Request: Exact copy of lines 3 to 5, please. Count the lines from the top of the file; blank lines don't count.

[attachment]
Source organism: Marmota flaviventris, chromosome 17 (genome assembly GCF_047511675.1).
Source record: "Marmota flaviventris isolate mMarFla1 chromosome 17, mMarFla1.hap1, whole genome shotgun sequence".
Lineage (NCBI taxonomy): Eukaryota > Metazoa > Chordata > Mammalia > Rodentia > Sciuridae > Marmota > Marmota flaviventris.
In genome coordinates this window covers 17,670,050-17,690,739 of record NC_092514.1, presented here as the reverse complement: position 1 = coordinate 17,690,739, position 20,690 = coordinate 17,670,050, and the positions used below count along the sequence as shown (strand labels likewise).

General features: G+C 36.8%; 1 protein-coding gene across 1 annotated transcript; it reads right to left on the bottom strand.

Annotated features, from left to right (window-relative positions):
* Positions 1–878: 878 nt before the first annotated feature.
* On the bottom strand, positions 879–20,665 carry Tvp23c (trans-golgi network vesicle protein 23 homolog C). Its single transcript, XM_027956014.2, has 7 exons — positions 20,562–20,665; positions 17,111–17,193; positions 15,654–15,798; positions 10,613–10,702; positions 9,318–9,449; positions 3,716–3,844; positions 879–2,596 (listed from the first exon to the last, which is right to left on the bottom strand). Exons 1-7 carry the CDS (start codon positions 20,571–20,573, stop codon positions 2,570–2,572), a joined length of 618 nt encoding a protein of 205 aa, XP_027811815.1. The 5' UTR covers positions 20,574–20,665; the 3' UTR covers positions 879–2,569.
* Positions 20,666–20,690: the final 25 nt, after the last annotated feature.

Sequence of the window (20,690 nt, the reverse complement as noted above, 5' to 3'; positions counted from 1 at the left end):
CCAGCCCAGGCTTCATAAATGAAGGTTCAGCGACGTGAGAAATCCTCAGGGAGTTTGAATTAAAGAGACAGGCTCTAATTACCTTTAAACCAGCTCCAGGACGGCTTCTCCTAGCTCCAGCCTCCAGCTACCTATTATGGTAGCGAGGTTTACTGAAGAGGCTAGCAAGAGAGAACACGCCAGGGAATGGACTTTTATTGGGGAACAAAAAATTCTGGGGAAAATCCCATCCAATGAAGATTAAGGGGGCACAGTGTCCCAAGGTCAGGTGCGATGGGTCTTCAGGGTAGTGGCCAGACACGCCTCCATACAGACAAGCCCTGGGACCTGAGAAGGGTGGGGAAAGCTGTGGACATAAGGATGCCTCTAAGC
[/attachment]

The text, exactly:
Lineage (NCBI taxonomy): Eukaryota > Metazoa > Chordata > Mammalia > Rodentia > Sciuridae > Marmota > Marmota flaviventris.
In genome coordinates this window covers 17,670,050-17,690,739 of record NC_092514.1, presented here as the reverse complement: position 1 = coordinate 17,690,739, position 20,690 = coordinate 17,670,050, and the positions used below count along the sequence as shown (strand labels likewise).

General features: G+C 36.8%; 1 protein-coding gene across 1 annotated transcript; it reads right to left on the bottom strand.